BlackRock links with NZ on $2 billion clean energy strategy


New Zealand has struck a deal with United States multinational BlackRock to develop a climate infrastructure fund with the goal of super charging investments in clean energy technology and making the nation one of the first in the world to transition to a 100% renewable energy-powered electricity grid.

NZ Prime Minister Chris Hipkins said “the first of its kind” net zero fund demonstrated the “huge economic potential of New Zealand being a climate leader and our goal of generating 100% renewable electricity.”

“This is a game changer for the clean tech sector,” Hipkins said. “This fund is a massive opportunity for New Zealand innovators to develop and grow companies.”

“I am absolutely stoked that we’ve been able to secure this world-leading investment in New Zealand businesses and it’s proof of our ambitious climate targets having the world’s attention.”

New Zealand has an 83% renewable energy penetration rate but BlackRock has estimated the transition to a 100% renewable electricity mix will require investment running to NZ$42 billion in renewable power generation and distribution, as well as battery storage.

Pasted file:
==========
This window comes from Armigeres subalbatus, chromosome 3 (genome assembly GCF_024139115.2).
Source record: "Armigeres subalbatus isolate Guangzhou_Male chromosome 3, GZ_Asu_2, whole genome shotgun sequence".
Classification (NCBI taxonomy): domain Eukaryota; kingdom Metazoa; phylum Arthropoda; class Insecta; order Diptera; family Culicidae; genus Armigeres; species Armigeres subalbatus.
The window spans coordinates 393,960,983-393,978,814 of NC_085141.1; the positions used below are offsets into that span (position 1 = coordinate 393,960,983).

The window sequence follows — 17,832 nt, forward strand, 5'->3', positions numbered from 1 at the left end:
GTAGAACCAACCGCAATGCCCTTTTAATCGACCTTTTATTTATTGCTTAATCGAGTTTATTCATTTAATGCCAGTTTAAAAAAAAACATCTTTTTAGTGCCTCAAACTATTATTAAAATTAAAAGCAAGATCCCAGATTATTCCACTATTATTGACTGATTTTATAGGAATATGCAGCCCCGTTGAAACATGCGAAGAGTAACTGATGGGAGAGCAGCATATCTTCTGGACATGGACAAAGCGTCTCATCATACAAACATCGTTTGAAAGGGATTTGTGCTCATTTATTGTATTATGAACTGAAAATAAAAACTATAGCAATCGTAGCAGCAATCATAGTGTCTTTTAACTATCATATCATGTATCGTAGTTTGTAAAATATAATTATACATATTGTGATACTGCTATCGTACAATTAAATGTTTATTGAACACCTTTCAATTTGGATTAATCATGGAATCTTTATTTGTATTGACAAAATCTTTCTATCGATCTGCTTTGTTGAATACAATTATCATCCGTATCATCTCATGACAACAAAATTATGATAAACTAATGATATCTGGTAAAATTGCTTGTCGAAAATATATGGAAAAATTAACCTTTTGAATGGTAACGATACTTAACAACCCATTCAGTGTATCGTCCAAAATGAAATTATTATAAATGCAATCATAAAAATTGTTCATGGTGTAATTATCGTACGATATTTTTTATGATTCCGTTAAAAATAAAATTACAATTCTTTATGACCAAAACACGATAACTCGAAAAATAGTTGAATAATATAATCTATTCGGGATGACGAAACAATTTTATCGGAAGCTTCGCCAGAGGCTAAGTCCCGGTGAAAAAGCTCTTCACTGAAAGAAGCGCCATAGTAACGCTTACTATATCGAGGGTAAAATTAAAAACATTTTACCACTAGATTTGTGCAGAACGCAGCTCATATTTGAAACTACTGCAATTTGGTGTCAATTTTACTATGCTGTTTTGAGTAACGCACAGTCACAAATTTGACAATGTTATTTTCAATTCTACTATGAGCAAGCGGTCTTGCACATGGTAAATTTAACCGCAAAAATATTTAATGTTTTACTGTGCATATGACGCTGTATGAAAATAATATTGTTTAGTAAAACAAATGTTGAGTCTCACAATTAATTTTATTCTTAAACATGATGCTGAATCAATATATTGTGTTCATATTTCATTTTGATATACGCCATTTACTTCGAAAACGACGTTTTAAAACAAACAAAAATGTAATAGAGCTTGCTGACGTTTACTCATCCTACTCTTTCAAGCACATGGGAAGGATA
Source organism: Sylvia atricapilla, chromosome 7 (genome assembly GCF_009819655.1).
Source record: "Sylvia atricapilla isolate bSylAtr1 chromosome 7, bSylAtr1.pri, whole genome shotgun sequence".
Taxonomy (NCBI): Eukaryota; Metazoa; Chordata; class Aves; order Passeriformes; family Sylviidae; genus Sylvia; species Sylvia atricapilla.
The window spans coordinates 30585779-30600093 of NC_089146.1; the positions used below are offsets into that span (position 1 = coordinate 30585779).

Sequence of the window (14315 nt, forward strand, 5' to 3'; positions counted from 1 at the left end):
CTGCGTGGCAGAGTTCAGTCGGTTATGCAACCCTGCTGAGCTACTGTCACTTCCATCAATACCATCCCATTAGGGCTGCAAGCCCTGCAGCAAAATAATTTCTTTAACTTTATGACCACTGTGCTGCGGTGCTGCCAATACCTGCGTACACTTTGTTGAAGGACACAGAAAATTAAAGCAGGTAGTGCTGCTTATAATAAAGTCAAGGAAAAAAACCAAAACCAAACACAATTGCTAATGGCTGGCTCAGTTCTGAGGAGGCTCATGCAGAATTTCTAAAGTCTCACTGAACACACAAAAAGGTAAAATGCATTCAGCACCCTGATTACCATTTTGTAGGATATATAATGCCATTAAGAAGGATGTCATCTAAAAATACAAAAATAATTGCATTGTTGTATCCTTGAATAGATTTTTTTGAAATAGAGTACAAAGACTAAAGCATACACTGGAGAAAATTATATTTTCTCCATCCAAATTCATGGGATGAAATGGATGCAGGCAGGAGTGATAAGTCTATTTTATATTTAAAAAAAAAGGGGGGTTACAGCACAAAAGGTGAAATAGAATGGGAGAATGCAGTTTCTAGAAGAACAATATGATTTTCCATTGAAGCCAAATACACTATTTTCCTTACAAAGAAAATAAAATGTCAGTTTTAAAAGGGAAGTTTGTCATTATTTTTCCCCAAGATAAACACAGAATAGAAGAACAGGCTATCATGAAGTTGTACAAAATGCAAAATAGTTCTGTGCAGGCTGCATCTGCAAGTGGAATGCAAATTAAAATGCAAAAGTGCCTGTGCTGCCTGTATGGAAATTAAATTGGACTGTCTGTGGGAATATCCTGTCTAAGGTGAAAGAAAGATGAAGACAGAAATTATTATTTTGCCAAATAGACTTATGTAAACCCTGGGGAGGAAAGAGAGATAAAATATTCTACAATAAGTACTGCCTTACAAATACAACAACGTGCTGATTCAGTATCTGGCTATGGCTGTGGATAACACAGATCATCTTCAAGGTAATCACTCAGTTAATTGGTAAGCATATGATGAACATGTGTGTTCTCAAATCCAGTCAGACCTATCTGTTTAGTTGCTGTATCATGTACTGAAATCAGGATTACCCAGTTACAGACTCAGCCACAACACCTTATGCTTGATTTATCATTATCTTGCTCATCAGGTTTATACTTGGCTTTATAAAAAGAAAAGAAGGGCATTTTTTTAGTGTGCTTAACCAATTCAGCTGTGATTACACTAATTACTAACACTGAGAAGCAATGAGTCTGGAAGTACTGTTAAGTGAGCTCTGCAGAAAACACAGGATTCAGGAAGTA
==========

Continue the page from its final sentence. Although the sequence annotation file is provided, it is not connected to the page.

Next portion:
NZ Prime Minister Chris Hipkins.

Image: ENA

Hipkins said the climate infrastructure fund will mean renewable energy intellectual properties can be developed in New Zealand, laying a broader foundation for the country’s energy transition.

“It’s the exact type of government and private-sector climate partnership that’s central to my vision for action on climate, partnering with and supporting industry to solve the climate crisis is a no-brainer,” he said.

“This investment will be a boon for Kiwi businesses and it will make New Zealand a hub for renewable tech expertise.”

BlackRock Chairman and Chief Executive Larry Fink said the fund is the largest single-country low-carbon transition investment initiative the investment management firm has created to date.

“It will enable New Zealand companies to access greater pools of capital to build out climate infrastructure across the country’s energy system including in wind power, solar power, battery storage, electric vehicle charging, and natural capital projects,” he said.

While no details have been provided about the net zero fund’s launch date, NZ Energy Minister Megan Woods said the fund will look to crowd in investment from Crown companies and entities, including superannuation funds, and private sector funds.

Woods said the fund will provide businesses in the clean energy sector with access to capital that will enable them to develop and grow.

“We’ve already making significant progress on New Zealand’s decarbonisation transition. This arrangement means we will get there faster,” she said. “This fund will allow New Zealand to go further and faster.”

For BlackRock, the initiative builds on its entry into the New Zealand clean energy market which was announced in September 2022 with the acquisition of NZ rooftop solar and battery energy storage specialist SolarZero.

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